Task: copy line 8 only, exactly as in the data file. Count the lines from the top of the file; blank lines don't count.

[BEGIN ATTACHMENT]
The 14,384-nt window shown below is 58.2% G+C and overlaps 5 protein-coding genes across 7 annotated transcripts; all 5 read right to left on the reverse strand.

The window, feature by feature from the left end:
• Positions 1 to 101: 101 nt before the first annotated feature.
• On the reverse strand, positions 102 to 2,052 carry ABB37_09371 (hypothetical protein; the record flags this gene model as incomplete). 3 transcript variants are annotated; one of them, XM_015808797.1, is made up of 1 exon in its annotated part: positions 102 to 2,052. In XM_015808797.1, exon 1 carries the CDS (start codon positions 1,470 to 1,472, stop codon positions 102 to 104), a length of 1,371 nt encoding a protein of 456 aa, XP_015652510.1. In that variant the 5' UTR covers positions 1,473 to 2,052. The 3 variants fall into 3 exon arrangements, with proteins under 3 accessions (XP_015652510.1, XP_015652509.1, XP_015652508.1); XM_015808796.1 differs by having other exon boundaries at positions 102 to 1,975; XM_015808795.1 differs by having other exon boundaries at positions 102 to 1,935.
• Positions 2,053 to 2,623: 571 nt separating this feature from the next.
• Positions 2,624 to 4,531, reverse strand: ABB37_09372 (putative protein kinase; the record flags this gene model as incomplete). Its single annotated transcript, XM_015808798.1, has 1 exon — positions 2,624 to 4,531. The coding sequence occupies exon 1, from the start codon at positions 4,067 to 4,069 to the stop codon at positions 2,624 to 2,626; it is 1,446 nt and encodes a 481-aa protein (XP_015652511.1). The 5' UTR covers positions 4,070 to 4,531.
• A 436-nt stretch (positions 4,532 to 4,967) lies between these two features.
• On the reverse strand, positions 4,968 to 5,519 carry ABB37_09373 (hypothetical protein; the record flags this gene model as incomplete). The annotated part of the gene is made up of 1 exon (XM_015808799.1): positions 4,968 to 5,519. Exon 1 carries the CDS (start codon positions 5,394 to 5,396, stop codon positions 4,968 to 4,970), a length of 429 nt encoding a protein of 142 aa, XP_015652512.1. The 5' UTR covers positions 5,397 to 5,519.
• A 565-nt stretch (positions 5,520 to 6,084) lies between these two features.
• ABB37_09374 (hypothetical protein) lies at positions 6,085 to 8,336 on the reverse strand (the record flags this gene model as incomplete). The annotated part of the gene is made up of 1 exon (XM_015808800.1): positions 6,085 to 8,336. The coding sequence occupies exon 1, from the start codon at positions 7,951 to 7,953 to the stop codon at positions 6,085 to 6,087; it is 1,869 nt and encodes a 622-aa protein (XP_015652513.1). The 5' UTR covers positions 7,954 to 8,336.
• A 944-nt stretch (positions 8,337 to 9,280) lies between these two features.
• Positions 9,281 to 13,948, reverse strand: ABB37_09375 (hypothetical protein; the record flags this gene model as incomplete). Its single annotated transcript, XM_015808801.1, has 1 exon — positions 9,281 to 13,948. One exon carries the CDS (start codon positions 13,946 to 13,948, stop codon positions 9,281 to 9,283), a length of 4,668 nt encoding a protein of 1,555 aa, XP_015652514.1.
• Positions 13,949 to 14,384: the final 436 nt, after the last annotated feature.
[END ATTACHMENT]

• On the reverse strand, positions 4,968 to 5,519 carry ABB37_09373 (hypothetical protein; the record flags this gene model as incomplete). The annotated part of the gene is made up of 1 exon (XM_015808799.1): positions 4,968 to 5,519. Exon 1 carries the CDS (start codon positions 5,394 to 5,396, stop codon positions 4,968 to 4,970), a length of 429 nt encoding a protein of 142 aa, XP_015652512.1. The 5' UTR covers positions 5,397 to 5,519.